Sarah Palin said she's still optimistic that she and John McCain will win on Tuesday, but also suggested that she might try to be at the top of the Republican ticket in four years if they lose.
"I think that, if I were to give up and wave a white flag of surrender against some of the political shots that we've taken, that would bring this whole … I'm not doing this for naught," she said in excerpts ABC News released this evening of an interview that will air in full on "Good Morning America" on Thursday and on "20/20" on Friday night.
She also said that she's "thinking that it's going to go our way on Tuesday, Nov. 4. I truly believe that the wisdom of the people will be revealed on that day."
Still, even contemplating a loss and her political future after that is not typical of vice presidential nominees, and the latest instance of Palin straying off message and creating tension within the McCain campaign. Unnamed McCain advisers have been quoted in recent days calling her a "diva" and a "whack job."
McCain, however, says tonight on CNN's "Larry King Live" that the reports of dissension are "nonsense."
"We get along fine," he says, according to a transcript provided by CNN. "Sarah's a maverick. I'm a maverick. No one expected us to agree on everything....We have disagreements on some specifics. But, we share the same values, the same principles, the same goals for this country."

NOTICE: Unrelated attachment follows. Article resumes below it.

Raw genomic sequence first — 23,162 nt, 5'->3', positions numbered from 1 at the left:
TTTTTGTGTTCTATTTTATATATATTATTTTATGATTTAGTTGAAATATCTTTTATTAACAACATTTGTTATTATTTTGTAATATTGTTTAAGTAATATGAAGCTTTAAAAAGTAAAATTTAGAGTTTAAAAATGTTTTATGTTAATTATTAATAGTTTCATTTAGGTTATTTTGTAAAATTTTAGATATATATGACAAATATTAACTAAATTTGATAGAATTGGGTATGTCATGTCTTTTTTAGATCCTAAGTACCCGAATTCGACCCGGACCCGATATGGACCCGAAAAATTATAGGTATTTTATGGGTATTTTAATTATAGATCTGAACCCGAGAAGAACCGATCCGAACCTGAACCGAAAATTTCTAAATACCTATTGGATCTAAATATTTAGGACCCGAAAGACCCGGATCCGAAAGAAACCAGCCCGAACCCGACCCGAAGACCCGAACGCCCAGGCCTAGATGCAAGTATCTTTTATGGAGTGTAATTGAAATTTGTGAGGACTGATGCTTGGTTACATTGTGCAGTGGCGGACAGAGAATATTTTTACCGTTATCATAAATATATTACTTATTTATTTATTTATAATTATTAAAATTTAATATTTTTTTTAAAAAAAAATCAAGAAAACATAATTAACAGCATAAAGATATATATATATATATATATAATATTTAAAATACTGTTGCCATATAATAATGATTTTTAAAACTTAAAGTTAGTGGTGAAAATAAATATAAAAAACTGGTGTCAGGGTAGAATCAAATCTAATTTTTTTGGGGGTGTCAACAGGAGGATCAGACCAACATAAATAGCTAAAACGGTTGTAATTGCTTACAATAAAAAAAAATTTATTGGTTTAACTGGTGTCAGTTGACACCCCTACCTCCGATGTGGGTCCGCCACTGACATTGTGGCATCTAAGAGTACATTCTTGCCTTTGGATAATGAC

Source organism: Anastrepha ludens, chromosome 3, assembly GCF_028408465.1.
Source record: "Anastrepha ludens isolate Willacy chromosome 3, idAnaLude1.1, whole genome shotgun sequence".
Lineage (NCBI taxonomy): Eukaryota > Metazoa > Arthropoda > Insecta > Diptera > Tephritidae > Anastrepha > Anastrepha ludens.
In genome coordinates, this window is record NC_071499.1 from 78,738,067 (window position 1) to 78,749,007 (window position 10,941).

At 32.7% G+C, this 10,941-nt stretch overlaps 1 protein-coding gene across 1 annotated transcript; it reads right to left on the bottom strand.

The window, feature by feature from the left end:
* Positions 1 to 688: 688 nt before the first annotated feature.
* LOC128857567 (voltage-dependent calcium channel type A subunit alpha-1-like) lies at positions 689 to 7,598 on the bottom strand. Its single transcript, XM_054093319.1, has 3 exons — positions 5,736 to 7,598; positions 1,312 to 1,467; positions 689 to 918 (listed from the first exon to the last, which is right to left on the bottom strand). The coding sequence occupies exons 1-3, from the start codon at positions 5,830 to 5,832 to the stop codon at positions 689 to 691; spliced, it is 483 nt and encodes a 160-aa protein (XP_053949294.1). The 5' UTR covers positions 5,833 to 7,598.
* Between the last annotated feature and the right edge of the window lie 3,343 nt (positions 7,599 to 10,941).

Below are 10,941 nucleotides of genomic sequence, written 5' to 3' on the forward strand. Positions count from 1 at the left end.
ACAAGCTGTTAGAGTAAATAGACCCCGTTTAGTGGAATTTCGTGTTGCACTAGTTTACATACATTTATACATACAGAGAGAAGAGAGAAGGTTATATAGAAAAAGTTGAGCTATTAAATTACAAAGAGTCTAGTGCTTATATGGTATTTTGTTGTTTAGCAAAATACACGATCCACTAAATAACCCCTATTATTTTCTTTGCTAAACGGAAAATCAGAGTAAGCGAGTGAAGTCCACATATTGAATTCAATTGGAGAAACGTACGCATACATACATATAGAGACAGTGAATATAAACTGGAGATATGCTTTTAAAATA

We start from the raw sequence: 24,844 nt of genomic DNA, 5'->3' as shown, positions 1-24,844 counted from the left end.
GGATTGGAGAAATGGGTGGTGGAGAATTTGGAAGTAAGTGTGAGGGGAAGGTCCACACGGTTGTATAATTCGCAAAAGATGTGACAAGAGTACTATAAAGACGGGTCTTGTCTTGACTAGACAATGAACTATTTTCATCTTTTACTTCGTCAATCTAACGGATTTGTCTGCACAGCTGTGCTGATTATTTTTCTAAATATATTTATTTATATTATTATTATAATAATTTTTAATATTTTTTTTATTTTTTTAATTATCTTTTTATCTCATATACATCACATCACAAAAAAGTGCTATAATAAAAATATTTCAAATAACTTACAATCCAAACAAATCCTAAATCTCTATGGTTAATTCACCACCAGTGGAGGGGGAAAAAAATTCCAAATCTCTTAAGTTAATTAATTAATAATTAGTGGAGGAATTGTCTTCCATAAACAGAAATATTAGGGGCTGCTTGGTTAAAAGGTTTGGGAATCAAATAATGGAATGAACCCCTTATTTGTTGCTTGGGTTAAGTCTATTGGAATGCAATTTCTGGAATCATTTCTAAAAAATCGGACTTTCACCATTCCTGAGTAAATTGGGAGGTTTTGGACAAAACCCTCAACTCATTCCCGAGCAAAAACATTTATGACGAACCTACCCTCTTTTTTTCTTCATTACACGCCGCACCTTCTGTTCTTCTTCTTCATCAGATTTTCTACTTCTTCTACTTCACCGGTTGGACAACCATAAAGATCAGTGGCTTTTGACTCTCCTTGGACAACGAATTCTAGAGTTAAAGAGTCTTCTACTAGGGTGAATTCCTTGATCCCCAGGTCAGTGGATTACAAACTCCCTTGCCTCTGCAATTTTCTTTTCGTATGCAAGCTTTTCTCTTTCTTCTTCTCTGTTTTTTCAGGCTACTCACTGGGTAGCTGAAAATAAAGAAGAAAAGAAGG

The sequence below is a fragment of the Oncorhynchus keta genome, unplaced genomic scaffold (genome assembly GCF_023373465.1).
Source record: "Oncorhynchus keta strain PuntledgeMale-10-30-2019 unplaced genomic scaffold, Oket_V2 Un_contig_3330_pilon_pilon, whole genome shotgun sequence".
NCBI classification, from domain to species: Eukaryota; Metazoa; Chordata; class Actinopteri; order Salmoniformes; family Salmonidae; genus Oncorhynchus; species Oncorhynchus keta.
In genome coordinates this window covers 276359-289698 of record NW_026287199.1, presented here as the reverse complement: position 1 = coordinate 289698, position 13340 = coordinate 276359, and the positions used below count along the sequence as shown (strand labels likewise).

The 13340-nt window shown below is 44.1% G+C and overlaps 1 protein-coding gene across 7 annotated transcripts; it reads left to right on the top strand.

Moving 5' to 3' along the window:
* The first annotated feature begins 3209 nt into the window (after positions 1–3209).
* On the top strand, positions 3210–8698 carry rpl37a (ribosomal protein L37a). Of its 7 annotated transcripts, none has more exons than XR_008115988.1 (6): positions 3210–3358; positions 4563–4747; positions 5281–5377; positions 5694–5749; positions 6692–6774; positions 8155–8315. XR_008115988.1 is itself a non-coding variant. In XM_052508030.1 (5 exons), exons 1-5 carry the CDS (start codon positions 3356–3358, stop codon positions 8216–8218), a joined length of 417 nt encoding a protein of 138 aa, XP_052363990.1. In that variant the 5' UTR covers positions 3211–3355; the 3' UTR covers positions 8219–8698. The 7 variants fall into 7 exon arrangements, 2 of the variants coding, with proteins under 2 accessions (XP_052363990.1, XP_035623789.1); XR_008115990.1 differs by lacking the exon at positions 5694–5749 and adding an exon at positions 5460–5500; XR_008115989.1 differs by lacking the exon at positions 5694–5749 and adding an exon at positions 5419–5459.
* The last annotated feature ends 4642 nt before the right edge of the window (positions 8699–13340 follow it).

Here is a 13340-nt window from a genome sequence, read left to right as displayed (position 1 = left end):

Since McCain made her a surprise pick as his running mate, Palin has become a favorite of conservative Republicans, but polls show she has turned independents and moderates away from McCain.
In the CNN interview, McCain also says that he didn't realize that she would be so "controversial." "But, I got to tell you, every time I'm around her, I'm uplifted," he adds. "This is a solid, dedicated, reformer. A fine governor. The most popular governor in America. She ignites crowds in a way that -- I got to be honest with you -- and I'm not a immodest person. But, I haven't seen a candidate ignite people the way that Sarah Palin has."
King presented a scenario where McCain was president, but was out of the country when the United States was attacked.
"How much confidence do you have in vice president Palin?" King asked.
"Total," McCain replied.
"She has the instincts, she shares my world view...Look, I would remind you that there was a obscure governor from Arkansas, that not too many years ago that gained the presidency. And he had no national security experience," he said, referring to Bill Clinton.
"Sarah Palin understands these issues. She understands them very well. And frankly, with a lot of conversations that I've had with her, she's incredibly quick study. She not only would take over. She would inspire Americans. That's what I think she would do. She would unite the country in a time crisis."
About Political Intelligence
Glen Johnson is Politics Editor at boston.com and lead blogger for "Political Intelligence." He moved to Massachusetts in the fourth grade, and has covered local, state, and national politics for over 25 years. E-mail him at firstname.lastname@example.org. Follow him on Twitter @globeglen.